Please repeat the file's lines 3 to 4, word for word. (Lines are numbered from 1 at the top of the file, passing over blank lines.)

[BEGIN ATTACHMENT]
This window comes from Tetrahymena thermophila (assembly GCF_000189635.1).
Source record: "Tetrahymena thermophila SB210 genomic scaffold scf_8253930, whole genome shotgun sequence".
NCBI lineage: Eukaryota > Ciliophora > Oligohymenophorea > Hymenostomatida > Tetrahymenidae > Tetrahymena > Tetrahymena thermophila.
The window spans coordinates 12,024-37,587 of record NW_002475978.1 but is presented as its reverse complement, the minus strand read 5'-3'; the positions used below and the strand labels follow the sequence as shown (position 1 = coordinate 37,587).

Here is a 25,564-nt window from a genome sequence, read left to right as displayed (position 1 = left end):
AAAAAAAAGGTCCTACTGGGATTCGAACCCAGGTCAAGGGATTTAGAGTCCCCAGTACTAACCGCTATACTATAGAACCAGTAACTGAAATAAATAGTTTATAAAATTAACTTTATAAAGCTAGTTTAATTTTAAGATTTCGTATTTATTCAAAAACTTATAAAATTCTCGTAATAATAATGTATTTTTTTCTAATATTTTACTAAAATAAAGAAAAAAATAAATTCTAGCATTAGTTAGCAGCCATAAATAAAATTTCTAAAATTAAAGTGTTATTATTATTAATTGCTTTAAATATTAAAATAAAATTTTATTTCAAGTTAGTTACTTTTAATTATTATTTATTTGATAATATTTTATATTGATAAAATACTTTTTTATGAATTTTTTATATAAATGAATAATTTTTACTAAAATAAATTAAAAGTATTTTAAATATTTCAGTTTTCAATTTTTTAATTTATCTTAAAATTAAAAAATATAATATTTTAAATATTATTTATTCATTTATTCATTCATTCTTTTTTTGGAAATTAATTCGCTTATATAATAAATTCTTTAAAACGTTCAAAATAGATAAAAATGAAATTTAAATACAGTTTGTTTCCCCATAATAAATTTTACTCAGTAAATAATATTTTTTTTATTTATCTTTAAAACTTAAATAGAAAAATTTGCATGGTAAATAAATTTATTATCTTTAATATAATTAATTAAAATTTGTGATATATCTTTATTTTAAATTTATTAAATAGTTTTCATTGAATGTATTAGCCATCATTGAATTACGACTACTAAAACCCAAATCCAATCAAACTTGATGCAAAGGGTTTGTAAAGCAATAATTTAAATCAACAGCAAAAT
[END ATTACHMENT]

NCBI lineage: Eukaryota > Ciliophora > Oligohymenophorea > Hymenostomatida > Tetrahymenidae > Tetrahymena > Tetrahymena thermophila.
The window spans coordinates 12,024-37,587 of record NW_002475978.1 but is presented as its reverse complement, the minus strand read 5'-3'; the positions used below and the strand labels follow the sequence as shown (position 1 = coordinate 37,587).